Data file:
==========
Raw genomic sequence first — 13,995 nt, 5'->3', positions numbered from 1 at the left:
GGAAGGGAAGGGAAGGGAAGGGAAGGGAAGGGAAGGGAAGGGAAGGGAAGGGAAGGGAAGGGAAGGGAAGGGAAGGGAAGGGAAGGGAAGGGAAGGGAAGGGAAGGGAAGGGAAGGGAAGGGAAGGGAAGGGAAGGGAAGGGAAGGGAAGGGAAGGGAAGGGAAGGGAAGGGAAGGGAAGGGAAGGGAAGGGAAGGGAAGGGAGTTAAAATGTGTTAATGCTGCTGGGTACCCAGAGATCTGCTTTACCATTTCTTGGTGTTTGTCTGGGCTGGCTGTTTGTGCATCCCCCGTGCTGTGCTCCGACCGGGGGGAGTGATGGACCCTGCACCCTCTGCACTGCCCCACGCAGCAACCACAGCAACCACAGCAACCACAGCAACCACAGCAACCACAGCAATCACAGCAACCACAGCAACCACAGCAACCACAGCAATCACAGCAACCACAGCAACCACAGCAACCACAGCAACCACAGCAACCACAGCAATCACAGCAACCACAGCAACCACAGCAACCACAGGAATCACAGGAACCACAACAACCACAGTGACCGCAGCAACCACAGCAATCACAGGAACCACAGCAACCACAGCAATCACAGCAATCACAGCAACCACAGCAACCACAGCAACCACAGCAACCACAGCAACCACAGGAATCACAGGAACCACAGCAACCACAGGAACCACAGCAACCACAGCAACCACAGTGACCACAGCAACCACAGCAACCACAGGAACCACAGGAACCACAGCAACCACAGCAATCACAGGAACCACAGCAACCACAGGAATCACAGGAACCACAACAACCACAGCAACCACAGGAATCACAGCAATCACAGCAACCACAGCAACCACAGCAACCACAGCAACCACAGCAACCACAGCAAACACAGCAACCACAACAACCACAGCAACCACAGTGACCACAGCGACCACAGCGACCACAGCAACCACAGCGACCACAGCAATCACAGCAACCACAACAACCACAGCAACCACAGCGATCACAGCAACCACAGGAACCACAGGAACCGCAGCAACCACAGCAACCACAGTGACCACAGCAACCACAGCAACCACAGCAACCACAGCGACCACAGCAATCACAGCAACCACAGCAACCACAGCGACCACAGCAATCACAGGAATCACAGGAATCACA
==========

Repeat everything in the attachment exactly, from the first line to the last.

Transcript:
Raw genomic sequence first — 13,995 nt, 5'->3', positions numbered from 1 at the left:
GGAAGGGAAGGGAAGGGAAGGGAAGGGAAGGGAAGGGAAGGGAAGGGAAGGGAAGGGAAGGGAAGGGAAGGGAAGGGAAGGGAAGGGAAGGGAAGGGAAGGGAAGGGAAGGGAAGGGAAGGGAAGGGAAGGGAAGGGAAGGGAAGGGAAGGGAAGGGAAGGGAAGGGAAGGGAAGGGAAGGGAAGGGAAGGGAAGGGAAGGGAGTTAAAATGTGTTAATGCTGCTGGGTACCCAGAGATCTGCTTTACCATTTCTTGGTGTTTGTCTGGGCTGGCTGTTTGTGCATCCCCCGTGCTGTGCTCCGACCGGGGGGAGTGATGGACCCTGCACCCTCTGCACTGCCCCACGCAGCAACCACAGCAACCACAGCAACCACAGCAACCACAGCAACCACAGCAATCACAGCAACCACAGCAACCACAGCAACCACAGCAATCACAGCAACCACAGCAACCACAGCAACCACAGCAACCACAGCAACCACAGCAATCACAGCAACCACAGCAACCACAGCAACCACAGGAATCACAGGAACCACAACAACCACAGTGACCGCAGCAACCACAGCAATCACAGGAACCACAGCAACCACAGCAATCACAGCAATCACAGCAACCACAGCAACCACAGCAACCACAGCAACCACAGCAACCACAGGAATCACAGGAACCACAGCAACCACAGGAACCACAGCAACCACAGCAACCACAGTGACCACAGCAACCACAGCAACCACAGGAACCACAGGAACCACAGCAACCACAGCAATCACAGGAACCACAGCAACCACAGGAATCACAGGAACCACAACAACCACAGCAACCACAGGAATCACAGCAATCACAGCAACCACAGCAACCACAGCAACCACAGCAACCACAGCAACCACAGCAAACACAGCAACCACAACAACCACAGCAACCACAGTGACCACAGCGACCACAGCGACCACAGCAACCACAGCGACCACAGCAATCACAGCAACCACAACAACCACAGCAACCACAGCGATCACAGCAACCACAGGAACCACAGGAACCGCAGCAACCACAGCAACCACAGTGACCACAGCAACCACAGCAACCACAGCAACCACAGCGACCACAGCAATCACAGCAACCACAGCAACCACAGCGACCACAGCAATCACAGGAATCACAGGAATCACA